With all the talk about weed control and the issues surrounding it, I find it fitting to discuss that topic this month. Even with the drop in commodity prices, weeds are still going to emerge and compete with your crop. When it comes to weed control, we can’t afford to give up on doing the right thing.
Herbicide resistance has driven the adoption of residual herbicides in corn and soybeans. Overlapping residual herbicides are still the best weed control practices you can implement on your farm. It might be the only way we can preserve multiple herbicide trait packages.
Let me explain. The overuse of Liberty as a source of weed control makes me believe it’s only a matter of time before we lose the effectiveness of that technology. I know many growers are using overlapping residuals with the Liberty Link system, but we also have growers who are not. This single mode of action on off-label weeds leads us down a road that doesn’t end well for the technology.
When we look at the Roundup Ready system, overlapping residuals are controlling our driver weeds such as waterhemp, Palmer pigweed, marestail, giant ragweed, etc. Yes, we do have issues at times with failure to get that timely rain to activate the residuals, but it is the best option we have.
In the Roundup Ready system, we have seen increased over-the-top applications of the class of herbicides known as PPO (protoporphyrinogen oxidase). With timely applications, we can usually do a good job of cleaning up some of the escaped weeds. But every year, we all can pinpoint that one field that gets hit with everything but the kitchen sink. We have seen a rise in performance issues with these type of products (Cobra, Blazer, Flexstar, etc.) even on labeled weeds. Over-the-top usage of PPO has provided much relief from some of the herbicide resistance issues we have seen, but it appears that is coming to an end, at least for the time being.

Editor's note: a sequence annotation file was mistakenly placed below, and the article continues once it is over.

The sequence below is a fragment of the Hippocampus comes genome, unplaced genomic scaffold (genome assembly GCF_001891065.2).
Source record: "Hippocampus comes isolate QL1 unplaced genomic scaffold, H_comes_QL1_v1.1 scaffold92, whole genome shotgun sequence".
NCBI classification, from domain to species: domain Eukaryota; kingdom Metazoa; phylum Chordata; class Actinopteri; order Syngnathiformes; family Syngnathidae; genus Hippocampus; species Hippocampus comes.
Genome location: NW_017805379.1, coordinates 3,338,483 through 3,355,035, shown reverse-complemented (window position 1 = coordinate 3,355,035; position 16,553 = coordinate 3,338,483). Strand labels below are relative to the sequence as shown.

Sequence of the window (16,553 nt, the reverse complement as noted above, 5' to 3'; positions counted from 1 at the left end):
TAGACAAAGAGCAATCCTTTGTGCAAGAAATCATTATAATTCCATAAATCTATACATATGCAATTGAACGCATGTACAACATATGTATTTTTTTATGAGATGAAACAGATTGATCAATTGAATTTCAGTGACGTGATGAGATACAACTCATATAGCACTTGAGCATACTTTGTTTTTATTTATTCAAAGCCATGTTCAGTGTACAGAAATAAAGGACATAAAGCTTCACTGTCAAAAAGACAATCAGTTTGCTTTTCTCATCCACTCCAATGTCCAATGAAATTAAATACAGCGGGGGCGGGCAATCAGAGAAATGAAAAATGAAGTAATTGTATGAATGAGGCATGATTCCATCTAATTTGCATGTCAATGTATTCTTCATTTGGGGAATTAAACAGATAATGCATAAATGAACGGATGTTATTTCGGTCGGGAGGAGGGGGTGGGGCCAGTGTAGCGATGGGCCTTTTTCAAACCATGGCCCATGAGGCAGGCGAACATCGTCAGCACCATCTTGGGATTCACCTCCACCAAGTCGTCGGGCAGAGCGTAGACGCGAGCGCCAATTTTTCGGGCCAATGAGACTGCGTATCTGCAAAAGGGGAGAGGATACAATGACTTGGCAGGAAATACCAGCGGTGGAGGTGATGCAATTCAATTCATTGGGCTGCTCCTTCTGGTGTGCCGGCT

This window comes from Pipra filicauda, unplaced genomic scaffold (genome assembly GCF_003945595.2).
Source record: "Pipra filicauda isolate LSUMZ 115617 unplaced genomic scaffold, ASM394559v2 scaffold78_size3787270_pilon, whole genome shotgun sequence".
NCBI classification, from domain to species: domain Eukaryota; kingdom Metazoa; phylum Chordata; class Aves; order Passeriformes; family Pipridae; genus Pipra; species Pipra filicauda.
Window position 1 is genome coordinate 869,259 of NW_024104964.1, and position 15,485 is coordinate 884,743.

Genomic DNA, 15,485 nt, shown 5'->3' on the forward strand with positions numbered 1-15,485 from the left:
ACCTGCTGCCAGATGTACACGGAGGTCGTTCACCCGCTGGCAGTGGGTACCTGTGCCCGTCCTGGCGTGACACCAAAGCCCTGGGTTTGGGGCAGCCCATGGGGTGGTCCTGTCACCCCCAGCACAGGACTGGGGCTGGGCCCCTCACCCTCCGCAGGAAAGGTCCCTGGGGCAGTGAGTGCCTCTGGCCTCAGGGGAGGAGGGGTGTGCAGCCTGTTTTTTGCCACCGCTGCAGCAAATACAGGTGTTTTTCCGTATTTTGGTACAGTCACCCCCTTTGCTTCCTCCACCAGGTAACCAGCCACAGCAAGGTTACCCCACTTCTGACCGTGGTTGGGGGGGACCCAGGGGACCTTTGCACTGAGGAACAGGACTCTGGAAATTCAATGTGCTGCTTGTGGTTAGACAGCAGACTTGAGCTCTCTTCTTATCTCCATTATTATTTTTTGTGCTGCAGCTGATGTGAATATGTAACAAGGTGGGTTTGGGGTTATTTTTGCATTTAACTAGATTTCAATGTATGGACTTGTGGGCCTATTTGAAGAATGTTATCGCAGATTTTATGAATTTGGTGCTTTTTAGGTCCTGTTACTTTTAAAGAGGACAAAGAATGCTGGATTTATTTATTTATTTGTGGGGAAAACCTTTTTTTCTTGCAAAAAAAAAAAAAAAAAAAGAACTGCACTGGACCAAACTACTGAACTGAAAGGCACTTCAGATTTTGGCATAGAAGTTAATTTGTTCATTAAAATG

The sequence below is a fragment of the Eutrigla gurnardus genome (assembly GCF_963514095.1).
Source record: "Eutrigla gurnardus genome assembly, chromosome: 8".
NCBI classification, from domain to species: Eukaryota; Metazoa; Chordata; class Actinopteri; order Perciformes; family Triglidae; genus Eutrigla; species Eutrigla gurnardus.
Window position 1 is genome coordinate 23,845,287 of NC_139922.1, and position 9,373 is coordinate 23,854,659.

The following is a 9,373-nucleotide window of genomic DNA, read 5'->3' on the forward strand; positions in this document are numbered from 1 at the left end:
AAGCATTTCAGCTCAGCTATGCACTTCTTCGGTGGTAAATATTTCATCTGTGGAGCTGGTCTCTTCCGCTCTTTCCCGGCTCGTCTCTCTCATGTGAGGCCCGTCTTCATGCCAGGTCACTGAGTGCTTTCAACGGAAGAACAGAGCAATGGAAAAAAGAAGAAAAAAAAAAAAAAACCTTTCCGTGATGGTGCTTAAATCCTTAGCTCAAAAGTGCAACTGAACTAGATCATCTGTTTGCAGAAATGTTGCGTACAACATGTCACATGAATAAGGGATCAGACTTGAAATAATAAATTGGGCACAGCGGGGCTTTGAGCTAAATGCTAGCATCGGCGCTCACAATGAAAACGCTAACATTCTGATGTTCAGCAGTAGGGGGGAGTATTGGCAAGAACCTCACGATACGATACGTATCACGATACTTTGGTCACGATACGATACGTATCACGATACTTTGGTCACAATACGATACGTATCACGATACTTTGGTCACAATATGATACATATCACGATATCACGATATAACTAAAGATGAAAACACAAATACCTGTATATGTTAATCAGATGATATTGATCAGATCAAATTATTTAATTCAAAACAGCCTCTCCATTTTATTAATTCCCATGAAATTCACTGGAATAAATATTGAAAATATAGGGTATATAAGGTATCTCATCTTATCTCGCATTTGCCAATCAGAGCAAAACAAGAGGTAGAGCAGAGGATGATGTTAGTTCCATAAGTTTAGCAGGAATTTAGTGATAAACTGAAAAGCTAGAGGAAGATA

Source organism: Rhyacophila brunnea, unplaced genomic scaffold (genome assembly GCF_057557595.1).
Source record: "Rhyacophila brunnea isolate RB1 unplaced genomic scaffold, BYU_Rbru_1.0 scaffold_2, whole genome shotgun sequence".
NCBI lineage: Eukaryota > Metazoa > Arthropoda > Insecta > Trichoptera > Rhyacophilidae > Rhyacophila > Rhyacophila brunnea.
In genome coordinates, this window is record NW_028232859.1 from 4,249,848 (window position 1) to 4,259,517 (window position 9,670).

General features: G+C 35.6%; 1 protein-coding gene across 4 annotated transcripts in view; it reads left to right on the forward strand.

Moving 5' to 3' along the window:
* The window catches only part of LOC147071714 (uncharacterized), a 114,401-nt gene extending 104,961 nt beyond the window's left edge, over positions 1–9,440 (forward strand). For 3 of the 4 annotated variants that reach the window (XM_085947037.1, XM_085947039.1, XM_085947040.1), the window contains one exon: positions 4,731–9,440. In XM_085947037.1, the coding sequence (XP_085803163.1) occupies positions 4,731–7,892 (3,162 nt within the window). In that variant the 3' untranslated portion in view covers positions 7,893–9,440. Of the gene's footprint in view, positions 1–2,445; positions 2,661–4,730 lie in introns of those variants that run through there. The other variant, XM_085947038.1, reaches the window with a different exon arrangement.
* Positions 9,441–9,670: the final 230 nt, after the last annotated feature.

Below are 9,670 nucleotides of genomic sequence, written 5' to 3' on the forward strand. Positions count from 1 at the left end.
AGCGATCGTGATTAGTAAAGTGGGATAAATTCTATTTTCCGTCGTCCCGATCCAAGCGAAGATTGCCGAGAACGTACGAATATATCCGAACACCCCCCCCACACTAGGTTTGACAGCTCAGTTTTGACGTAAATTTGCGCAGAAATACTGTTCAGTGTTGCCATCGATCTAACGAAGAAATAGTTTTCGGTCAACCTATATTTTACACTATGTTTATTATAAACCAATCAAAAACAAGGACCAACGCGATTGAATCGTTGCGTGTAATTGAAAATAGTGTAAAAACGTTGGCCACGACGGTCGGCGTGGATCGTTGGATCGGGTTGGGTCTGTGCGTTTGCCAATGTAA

Now let’s talk about the Xtend cropping system. By now you are aware of the protocols that MFA has put in place to help steward this program past the 2018 season. I feel that this is the best way to keep this technology for the future. You may ask, “Why past 2018?” When these products received the label for the 2017-18 season, it was good for two years. This season will be pivotal for the future of this technology. I believe that this system can be stewarded, but we must utilize overlapping residual herbicides to make it so. We simply must follow the label and all the guidelines to help protect this technology.
What does that mean? Well, we know that the label restrictions will limit the days in which applications of these products can be made during the season. If the spraying conditions aren’t right, we must stop application or change our weed-control tactics. We have to follow the label, or we could lose the use of this herbicide. This chemistry isn’t a silver bullet, and it shouldn’t be treated like one.
Does your integrated weed management plan consider the use or non-use of dicamba? Does your plan utilize overlapping residuals in all cropping systems? Does your plan have the proper adjuvants and/or drift reduction agents listed? I hope that by the time this reaches your mailbox, you already have that plan in place. If not, please reach out to one of our MFA or affiliated locations to develop yours today.